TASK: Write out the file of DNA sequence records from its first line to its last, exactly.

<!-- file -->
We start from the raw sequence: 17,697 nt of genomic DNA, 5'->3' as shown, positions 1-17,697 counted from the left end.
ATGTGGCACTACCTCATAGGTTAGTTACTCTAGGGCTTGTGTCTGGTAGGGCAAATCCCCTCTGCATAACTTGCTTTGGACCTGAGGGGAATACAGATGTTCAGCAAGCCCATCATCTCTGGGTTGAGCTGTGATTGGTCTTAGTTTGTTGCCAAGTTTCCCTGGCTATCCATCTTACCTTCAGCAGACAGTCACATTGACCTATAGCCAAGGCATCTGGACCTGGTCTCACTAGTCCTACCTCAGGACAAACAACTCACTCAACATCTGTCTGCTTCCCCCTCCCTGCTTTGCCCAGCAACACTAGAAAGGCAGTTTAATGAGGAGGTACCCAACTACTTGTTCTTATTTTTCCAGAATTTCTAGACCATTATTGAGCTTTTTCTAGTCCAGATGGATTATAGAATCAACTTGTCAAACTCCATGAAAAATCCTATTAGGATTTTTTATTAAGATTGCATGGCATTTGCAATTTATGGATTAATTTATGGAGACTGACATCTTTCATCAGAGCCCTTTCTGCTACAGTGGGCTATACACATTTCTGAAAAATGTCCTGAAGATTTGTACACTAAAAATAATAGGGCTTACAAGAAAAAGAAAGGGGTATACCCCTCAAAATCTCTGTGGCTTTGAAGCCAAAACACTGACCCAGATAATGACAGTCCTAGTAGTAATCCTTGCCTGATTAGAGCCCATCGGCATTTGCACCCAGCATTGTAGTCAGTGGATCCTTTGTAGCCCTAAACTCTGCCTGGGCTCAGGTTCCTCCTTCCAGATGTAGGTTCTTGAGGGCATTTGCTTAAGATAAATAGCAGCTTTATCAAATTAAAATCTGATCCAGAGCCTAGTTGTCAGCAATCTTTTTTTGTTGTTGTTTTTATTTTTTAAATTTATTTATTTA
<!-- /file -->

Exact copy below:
We start from the raw sequence: 17,697 nt of genomic DNA, 5'->3' as shown, positions 1-17,697 counted from the left end.
ATGTGGCACTACCTCATAGGTTAGTTACTCTAGGGCTTGTGTCTGGTAGGGCAAATCCCCTCTGCATAACTTGCTTTGGACCTGAGGGGAATACAGATGTTCAGCAAGCCCATCATCTCTGGGTTGAGCTGTGATTGGTCTTAGTTTGTTGCCAAGTTTCCCTGGCTATCCATCTTACCTTCAGCAGACAGTCACATTGACCTATAGCCAAGGCATCTGGACCTGGTCTCACTAGTCCTACCTCAGGACAAACAACTCACTCAACATCTGTCTGCTTCCCCCTCCCTGCTTTGCCCAGCAACACTAGAAAGGCAGTTTAATGAGGAGGTACCCAACTACTTGTTCTTATTTTTCCAGAATTTCTAGACCATTATTGAGCTTTTTCTAGTCCAGATGGATTATAGAATCAACTTGTCAAACTCCATGAAAAATCCTATTAGGATTTTTTATTAAGATTGCATGGCATTTGCAATTTATGGATTAATTTATGGAGACTGACATCTTTCATCAGAGCCCTTTCTGCTACAGTGGGCTATACACATTTCTGAAAAATGTCCTGAAGATTTGTACACTAAAAATAATAGGGCTTACAAGAAAAAGAAAGGGGTATACCCCTCAAAATCTCTGTGGCTTTGAAGCCAAAACACTGACCCAGATAATGACAGTCCTAGTAGTAATCCTTGCCTGATTAGAGCCCATCGGCATTTGCACCCAGCATTGTAGTCAGTGGATCCTTTGTAGCCCTAAACTCTGCCTGGGCTCAGGTTCCTCCTTCCAGATGTAGGTTCTTGAGGGCATTTGCTTAAGATAAATAGCAGCTTTATCAAATTAAAATCTGATCCAGAGCCTAGTTGTCAGCAATCTTTTTTTGTTGTTGTTTTTATTTTTTAAATTTATTTATTTA